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Sunday, March 6, 2011

Book Review - Christmas, Present by Jacquelyn Mitchard














Title: Christmas, Present
Author: Jacquelyn Mitchard 
Year: 2003
Page: 114
Genre: Fiction - Family

FTC Disclosure: Borrowed from the library


Summary (from goodreads.com):
A fourteenth wedding anniversary is nothing to sneeze at, Elliott Banner knows, but it's not exactly a landmark year—like fifteen, or twenty, when he plans to take his wife, Laura, to Paris. But when a headache on the drive home from their anniversary date—two days before Christmas—turns out to be more than a migraine, he wishes he had celebrated every year as though it were their last.

In this poignant, touching, uplifting story, a woman calmly gathers her family around her during the Christmas holiday to celebrate their lives together—both past and future—and to truly count their blessings.

A family history unfolds in a single night in this deeply affecting story that speaks volumes about love, trust, and letting go—a perfect holiday read that underscores the true meaning of the season.


First Sentence:
For weeks, he'd pestered himself over the fact that he couldn't remember whether this anniversary was the fourteenth or fifteenth.

My Thoughts:

Why this book?
  • I was reading about book recommendations on a forum - a thread on "what is the saddest book you have read". Someone suggested this book. I tend to prefer sad to happy books, so added this to my TBR list.
First thought:
  • Even though this is a VERY SMALL book (114 pages, and about half the size of a normal hardcover book - even though it IS a hard cover book), I still wanted my 2 hours back after I finish it!
Cover Art:
  • Quite pretty, for a Christmas story
Title:
  • Clever! 
Writing:
  • Urgh. It was a fast read, I'd give it that, and because it's such a small book I decided to finish it to find out if it got better... it probably did not take me 2 hours to read (I read it in 2 settings in the same night, but I didn't time it)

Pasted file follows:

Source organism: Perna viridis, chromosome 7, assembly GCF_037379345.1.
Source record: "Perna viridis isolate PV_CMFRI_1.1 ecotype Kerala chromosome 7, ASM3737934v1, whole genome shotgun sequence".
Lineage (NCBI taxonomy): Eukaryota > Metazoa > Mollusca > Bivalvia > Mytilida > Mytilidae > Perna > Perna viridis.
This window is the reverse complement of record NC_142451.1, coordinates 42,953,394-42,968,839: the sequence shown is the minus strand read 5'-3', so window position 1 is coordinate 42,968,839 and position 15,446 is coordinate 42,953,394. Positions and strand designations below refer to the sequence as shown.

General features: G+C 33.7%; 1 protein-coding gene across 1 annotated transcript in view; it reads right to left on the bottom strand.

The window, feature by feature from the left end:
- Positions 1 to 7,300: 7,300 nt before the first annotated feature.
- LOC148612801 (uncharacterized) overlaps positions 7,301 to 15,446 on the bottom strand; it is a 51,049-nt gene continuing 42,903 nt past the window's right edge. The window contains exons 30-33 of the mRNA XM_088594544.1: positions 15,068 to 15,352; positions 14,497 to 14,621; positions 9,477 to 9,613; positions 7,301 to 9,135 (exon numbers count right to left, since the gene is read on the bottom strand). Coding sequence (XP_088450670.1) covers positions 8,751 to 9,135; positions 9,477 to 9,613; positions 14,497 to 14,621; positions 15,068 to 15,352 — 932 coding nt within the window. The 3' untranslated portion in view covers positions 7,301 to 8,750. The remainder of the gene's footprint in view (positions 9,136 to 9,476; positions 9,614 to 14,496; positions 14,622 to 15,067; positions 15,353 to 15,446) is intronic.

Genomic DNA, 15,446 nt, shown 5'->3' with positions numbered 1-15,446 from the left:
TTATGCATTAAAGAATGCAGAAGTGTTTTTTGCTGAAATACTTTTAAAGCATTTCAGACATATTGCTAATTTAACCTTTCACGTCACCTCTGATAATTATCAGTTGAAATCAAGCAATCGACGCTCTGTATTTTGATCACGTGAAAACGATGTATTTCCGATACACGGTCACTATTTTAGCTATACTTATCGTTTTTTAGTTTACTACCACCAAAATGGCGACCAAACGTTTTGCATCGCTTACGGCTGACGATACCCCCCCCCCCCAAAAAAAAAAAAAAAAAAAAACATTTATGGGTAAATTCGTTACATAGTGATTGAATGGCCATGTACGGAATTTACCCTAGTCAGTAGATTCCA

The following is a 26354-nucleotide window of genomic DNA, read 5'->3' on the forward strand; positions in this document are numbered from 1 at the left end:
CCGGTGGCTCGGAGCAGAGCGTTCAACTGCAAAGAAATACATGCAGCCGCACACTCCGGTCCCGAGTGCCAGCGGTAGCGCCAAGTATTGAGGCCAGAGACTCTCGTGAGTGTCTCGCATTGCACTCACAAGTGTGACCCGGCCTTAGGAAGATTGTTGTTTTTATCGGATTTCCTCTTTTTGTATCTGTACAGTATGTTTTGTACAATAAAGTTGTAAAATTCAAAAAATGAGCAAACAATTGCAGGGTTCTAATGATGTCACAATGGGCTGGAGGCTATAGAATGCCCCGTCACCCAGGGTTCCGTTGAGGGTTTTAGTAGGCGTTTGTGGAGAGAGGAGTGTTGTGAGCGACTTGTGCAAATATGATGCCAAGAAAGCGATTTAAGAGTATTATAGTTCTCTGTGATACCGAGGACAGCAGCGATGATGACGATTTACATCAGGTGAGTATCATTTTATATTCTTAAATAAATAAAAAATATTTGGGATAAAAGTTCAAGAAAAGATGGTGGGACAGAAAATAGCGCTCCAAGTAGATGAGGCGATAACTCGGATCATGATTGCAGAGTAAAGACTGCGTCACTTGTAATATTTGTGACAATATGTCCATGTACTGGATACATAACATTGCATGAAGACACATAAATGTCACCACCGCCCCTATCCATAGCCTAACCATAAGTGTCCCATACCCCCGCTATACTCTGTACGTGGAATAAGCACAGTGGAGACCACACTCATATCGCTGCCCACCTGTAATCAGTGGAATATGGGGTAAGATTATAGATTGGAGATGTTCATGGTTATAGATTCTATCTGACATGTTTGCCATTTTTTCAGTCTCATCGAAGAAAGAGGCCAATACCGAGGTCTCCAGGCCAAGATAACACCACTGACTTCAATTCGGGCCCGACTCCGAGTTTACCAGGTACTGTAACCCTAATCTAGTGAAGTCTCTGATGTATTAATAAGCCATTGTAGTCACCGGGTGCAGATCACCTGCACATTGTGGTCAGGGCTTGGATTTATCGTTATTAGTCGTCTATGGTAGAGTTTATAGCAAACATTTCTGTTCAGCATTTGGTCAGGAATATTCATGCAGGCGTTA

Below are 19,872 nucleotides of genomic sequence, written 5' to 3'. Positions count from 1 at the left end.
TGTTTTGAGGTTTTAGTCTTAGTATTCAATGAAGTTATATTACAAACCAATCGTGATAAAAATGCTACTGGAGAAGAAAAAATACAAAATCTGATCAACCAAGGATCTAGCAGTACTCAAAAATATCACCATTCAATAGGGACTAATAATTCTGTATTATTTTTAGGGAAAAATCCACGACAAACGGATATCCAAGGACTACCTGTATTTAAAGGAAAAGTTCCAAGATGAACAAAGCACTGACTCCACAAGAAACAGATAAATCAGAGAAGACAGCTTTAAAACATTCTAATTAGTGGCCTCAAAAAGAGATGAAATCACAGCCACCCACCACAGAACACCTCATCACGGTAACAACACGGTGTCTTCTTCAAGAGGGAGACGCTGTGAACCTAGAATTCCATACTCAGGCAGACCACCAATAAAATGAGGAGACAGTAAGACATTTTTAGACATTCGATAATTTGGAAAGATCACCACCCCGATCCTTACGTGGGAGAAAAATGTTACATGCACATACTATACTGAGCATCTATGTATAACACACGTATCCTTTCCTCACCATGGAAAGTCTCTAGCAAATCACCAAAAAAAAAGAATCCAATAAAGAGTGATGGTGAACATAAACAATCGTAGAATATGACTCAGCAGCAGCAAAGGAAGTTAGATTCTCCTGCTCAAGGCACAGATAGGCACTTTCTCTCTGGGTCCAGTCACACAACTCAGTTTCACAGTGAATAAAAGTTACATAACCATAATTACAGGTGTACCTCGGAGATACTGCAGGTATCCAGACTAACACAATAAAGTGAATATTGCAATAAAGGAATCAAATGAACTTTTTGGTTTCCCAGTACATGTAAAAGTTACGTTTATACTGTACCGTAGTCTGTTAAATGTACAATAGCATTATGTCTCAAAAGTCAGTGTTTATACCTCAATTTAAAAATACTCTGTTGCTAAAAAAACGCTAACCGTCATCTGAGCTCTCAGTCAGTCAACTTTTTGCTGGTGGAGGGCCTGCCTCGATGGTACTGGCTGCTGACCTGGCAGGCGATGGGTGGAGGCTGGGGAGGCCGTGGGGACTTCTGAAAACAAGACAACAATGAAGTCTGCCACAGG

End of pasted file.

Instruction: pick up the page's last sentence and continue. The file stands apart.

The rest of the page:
Plot:
  • It is supposed to be a sad book - it's about a dying mother for crying out loud. Instead of feeling sad, I felt irritated instead - the pace of the story was rushed, and there really wasn't much of a plot, and for the things that happened, it seemed unrealistic. Here I was prepared to feel all emotional about the story, I ended up questioning whether I have some personality problems instead because I couldn't stand the book. Don't tell me to feel sad because it is a sad story, make me feel sad instead!
Characters:
  • None of them memorable really... there were kids in the story, and when you couldn't even stand the kids in a sad situation... I think there's a problem.
  • There were no character development - even for someone who usually don't like character-driven novels! Their dialogue seemed very forced
Ending:
  • Predictable. 
Emotion:
  • Didn't stir up the right emotion!
What I Learned:
  • Just because others felt sad reading this book, didn't mean I would too (but that could be just me being picky)
PS:
  • I read that there were some 1-2 stars reviews of this books - but mostly because people thought this book was too depressing! And here I was, thinking it wasn't depressing enough - don't get me wrong, the premise IS depressing, but the author just didn't deliver. (and this is from someone who cry while reading and watching movies, so I am not as coldhearted as you might think I am...)
Read this Author again?
  • No, sorry

Quote: 
Children are never afraid, you know,. It's their parents who instill the fear. (p128)

Overall Rating:
0.5 Stars. Wasted my time (note, 0 stars are reserved for books I couldn't finish for one reason or another...)




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